CFA Institute’s Code of Ethics and Standards of Professional Conduct codify the ethical guidelines for the investment profession that are critical to maintaining the integrity of capital markets and investor trust. Members, candidates, and even firms make a commitment to uphold these standards as they help elevate ethical decision-making universally around the globe.
As investment professionals, we are certain to face important ethical decisions in our day-to-day activities. Some scenarios we encounter will be straightforward, while others may be more complex. No matter what circumstances we face, continuous learning remains imperative in an investment industry that continues to evolve with products undergoing innovation and a regulatory environment continuing to adapt.
For that reason, each week we will feature a sample case from CFA Institute’s Ethics in Practice Casebook. Each case is built upon a real-life example that may involve a regulatory matter or even a CFA Institute Professional Conduct investigation. At the end of the case is a multiple-choice question that addresses the ethical nature of the actions taken in that case.
This week’s case involves Standard III(A) Loyalty, Prudence, and Care.
Billing and Fees - Unaware of Overcharging Clients
O’Reilly is chief financial officer of Global Strategic Partners (GSP), a global investment adviser that merged with Holland Advisers, a smaller regional investment adviser. As a result of the merger, GSP becomes the adviser of record for several thousand Holland clients. For a period following the merger, GSP maintains Holland’s legacy billing system for original Holland clients until those clients can be converted to GSP’s billing system and platform. When the Holland billing system is converted, O’Reilly reviews the client billing information to ensure that it is correctly copied into the GSP billing system.
Unbeknownst to O’Reilly, Holland’s billing system has a number of billing inaccuracies. For instance, Holland’s billing system inadvertently causes client advisory fees to default to the highest available account fee when client accounts in one advisory program are transferred between branches. Also, Holland’s billing system charges outside manager fees on assets that are held in money market accounts that do not use an outside manager. Finally, Holland’s billing system does not reimburse advance-billed fees when clients terminate their accounts. Some of these fee billing errors resulted from coding or other systems errors, whereas others were caused by administrative errors, including the failure of Holland personnel to immediately input negotiated lower fee rates into the billing system. As chief financial officer of GSP, O’Reilly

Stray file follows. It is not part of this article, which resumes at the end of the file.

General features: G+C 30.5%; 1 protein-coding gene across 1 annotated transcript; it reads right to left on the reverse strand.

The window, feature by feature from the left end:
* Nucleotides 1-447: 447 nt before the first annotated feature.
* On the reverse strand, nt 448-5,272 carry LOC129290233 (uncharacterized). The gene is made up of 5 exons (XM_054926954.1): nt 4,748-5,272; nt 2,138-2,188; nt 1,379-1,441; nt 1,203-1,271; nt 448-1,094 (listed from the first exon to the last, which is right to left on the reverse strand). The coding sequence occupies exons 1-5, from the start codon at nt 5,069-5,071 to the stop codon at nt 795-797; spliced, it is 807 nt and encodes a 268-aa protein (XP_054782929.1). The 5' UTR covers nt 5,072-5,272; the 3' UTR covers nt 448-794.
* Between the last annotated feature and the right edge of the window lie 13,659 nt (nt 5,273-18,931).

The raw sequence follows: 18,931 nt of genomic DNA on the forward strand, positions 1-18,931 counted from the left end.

A. is not responsible for inadvertent billing system errors by Holland before the merger.
B. fulfills his responsibilities by reviewing client billing information for Holland clients to ensure that it is correctly copied into the system.
C. fails to meet his ethical responsibilities to his firm’s advisory clients.
D. acts appropriately as long as he remedies Holland’s billing errors once the client accounts are converted to GSP’s billing system and platform.
What do you think is the correct choice? Click the “Analysis” button below to see the analysis, and feel free to discuss in the comments below. The completion of this case qualifies for 0.25 hour of Standards, Ethics, and Regulation (SER) credit.
This case relates to CFA Institute Standard III(A): Loyalty, Prudence, and Care, which states that CFA Institute members must act with reasonable care and prudent judgment when acting for the benefit of their clients. According to the facts, advisory clients of Holland Advisers are overcharged on their fees as a result of errors in the Holland billing system. After the merger, these investors become clients of GSP, and “for a period following the merger,” GSP uses Holland’s billing system. Although the errors may have been inadvertent and created by personnel of another entity at a time that predated O’Reilly’s involvement, they carry over and become O’Reilly’s responsibility once GSP uses the inaccurate billing system, even temporarily.
As chief financial officer, O’Reilly becomes responsible for the accuracy of the rates charged clients and the billing system used to collect client fees. Fixing the issues when the billing is converted to the GSP system does not account for the initial period of overbilling by GSP when using the Holland system. It is not enough for O’Reilly to ensure the accuracy of the information being transferred. He also should have confirmed that the fee information was accurate and consistent with the clients’ advisory agreements. Otherwise, the billing anomalies have the potential to cause the incorrect fee rates to transfer into GSP’s billing system. Choice C is the best answer.
This case is based on a 2017 Enforcement Action by the US SEC.
Photo by Karolina Grabowska from Pexels
© 2019 CFA Institute. All rights reserved. You may copy and distribute this content, without modification and for non-commercial purposes, provided you attribute the content to CFA Institute and retain this copyright notice. This case was written as a basis for discussion and is not prescriptive of how a business situation or professional conduct matter should or should not be handled or addressed. Certain characters mentioned are fictional to facilitate discussion, and any resemblance to actual persons is coincidental.